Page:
I'm a Christian. Not a religious nut, but a committed follower of the Way, Jesus Christ.

I'm not huge on religious iconography, but the symbol of the Cross holds a very special place in my heart because of what it represents: the torture that Jesus endured for my sins - not His own - so that I would have forgiveness for those sins without enduring said torture myself.

I'm also a designer. Visual things of all kinds fascinate me.

Being both a Christian and a designer, I'm therefore very familiar with examples of faith-inspired design if you will. More so than Christian artwork, I'm referring to graphic design for faith-based organization (churches, nonprofit ministries, etc).

There's all sorts of graphic design within this realm: identity design for such organizations, marketing communications design, and general purpose design such as announcement slides in church.

Sadly, this area of design is not quite known for it's excellence or innovation as design, but more often it's characterized as being executed "just to get the point across," or "good enough design", as I call it.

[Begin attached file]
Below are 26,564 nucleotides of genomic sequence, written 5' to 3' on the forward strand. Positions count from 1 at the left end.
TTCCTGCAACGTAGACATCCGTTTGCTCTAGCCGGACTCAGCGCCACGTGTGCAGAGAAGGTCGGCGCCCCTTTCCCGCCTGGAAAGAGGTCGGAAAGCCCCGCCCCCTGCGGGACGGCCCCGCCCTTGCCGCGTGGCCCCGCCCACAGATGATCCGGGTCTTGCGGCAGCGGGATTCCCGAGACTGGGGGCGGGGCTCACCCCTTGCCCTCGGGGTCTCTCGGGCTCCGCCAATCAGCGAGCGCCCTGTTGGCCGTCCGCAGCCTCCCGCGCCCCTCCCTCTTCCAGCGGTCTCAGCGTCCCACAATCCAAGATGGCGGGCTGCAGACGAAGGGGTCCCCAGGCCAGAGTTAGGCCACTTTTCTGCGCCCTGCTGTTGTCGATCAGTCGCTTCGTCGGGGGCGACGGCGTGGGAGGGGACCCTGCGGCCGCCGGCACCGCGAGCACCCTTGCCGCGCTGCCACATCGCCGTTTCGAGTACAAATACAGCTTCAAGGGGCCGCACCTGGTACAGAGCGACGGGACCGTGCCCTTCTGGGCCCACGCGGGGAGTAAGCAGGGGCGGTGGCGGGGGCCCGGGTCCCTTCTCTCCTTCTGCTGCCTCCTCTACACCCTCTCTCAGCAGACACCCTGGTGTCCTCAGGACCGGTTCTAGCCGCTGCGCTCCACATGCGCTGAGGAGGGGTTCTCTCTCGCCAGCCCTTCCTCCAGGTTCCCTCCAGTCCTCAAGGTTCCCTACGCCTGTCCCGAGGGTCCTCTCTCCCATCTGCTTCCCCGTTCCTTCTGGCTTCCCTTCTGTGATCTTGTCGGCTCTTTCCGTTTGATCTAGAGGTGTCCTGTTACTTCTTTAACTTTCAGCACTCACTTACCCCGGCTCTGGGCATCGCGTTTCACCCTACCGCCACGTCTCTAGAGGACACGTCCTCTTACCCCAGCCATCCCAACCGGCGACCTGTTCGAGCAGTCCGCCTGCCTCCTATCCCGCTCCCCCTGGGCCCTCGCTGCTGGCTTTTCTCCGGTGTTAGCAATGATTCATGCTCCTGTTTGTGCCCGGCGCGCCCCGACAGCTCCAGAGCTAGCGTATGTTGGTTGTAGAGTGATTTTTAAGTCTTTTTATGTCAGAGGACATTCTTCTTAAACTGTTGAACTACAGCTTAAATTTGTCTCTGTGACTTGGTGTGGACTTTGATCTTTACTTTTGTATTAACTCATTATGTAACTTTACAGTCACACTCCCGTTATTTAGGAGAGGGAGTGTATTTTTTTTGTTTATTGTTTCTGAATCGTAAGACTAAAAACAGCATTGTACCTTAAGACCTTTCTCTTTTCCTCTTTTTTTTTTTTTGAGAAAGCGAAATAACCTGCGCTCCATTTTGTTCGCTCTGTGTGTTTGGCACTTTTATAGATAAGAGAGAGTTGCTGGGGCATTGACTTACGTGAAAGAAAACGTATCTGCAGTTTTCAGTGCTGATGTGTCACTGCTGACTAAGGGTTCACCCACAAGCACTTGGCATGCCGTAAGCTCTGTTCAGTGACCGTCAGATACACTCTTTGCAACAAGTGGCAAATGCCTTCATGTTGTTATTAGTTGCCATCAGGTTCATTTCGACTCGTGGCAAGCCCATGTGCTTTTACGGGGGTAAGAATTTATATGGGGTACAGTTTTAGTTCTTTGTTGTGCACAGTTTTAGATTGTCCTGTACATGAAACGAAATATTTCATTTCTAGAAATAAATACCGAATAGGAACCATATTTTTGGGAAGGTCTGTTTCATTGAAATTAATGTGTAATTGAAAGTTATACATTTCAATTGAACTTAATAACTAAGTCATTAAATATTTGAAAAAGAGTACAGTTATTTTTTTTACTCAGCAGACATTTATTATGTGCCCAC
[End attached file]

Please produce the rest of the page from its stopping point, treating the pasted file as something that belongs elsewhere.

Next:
There are plenty of exceptions where faith based organizations or designers are pushing the limits, like Church Media Group, Relevant Media Group, and a long list of Christans in the creative industry. But these are not the norm, for sure.

But there is one particular practice I see all the time that I see in "Christian design" that I have a particular issue with: the use of the Cross as a design element.

It's everywhere - particularly in mediocre "Christian design." And that's what really bothers me.

Starting a ministry and need a logo? Just type out your name in Papyrus font and slap a cross on there! Putting together a Church neighborhood outreach and need to create a flyer to advertise the event? Just slap a cross on it!

Now I'm not saying the Cross should never be used as a graphical element in design, and it certainly has a place. But what I'm saying is that I take issue with the way it's often used as a lazy, no brained alternative to creatively thinking of a way to communicate a message graphically.

I find it offensive that rather than using our best creative efforts for the glory of our Great King, often we would rather reduce the image of the Cross to some graphical get out of jail free card so we can take the lazy creative route, but nobody can say anything cause, "Hey! Who's going to criticize using the Cross in a logo for a church?"

Well, I just did.

Let's stop using the Cross as a cheap solution for every Christian design problem, and start holding it to a higher place of reverence. Not that it's form is never the right answer to a design problem, but that we give it the proper honor of using it in truly appropriate and respectful ways.